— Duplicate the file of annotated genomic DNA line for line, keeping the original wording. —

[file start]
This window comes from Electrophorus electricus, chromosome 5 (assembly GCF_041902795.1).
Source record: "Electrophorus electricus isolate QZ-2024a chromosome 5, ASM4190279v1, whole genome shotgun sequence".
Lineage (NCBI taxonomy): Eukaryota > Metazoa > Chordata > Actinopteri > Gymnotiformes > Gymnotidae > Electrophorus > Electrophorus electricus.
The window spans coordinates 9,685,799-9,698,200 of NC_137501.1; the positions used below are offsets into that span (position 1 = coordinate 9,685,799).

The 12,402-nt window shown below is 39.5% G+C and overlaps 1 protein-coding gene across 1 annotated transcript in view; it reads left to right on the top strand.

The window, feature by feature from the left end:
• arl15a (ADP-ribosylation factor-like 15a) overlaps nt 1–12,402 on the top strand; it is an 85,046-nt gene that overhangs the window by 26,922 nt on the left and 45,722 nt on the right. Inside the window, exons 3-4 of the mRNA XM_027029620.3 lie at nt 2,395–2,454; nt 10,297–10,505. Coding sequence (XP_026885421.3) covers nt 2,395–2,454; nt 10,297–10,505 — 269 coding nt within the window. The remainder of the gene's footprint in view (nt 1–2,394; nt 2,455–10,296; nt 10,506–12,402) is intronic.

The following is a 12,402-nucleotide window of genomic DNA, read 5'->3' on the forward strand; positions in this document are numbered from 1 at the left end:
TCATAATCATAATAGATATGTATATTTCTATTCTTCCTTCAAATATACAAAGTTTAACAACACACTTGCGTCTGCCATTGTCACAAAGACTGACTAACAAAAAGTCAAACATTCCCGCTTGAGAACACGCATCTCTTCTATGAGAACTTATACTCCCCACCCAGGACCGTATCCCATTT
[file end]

This window comes from Electrophorus electricus, chromosome 5 (assembly GCF_041902795.1).
Source record: "Electrophorus electricus isolate QZ-2024a chromosome 5, ASM4190279v1, whole genome shotgun sequence".
Lineage (NCBI taxonomy): Eukaryota > Metazoa > Chordata > Actinopteri > Gymnotiformes > Gymnotidae > Electrophorus > Electrophorus electricus.
The window spans coordinates 9,685,799-9,698,200 of NC_137501.1; the positions used below are offsets into that span (position 1 = coordinate 9,685,799).

The 12,402-nt window shown below is 39.5% G+C and overlaps 1 protein-coding gene across 1 annotated transcript in view; it reads left to right on the top strand.

The window, feature by feature from the left end:
• arl15a (ADP-ribosylation factor-like 15a) overlaps nt 1–12,402 on the top strand; it is an 85,046-nt gene that overhangs the window by 26,922 nt on the left and 45,722 nt on the right. Inside the window, exons 3-4 of the mRNA XM_027029620.3 lie at nt 2,395–2,454; nt 10,297–10,505. Coding sequence (XP_026885421.3) covers nt 2,395–2,454; nt 10,297–10,505 — 269 coding nt within the window. The remainder of the gene's footprint in view (nt 1–2,394; nt 2,455–10,296; nt 10,506–12,402) is intronic.

The following is a 12,402-nucleotide window of genomic DNA, read 5'->3' on the forward strand; positions in this document are numbered from 1 at the left end:
TCATAATCATAATAGATATGTATATTTCTATTCTTCCTTCAAATATACAAAGTTTAACAACACACTTGCGTCTGCCATTGTCACAAAGACTGACTAACAAAAAGTCAAACATTCCCGCTTGAGAACACGCATCTCTTCTATGAGAACTTATACTCCCCACCCAGGACCGTATCCCATTT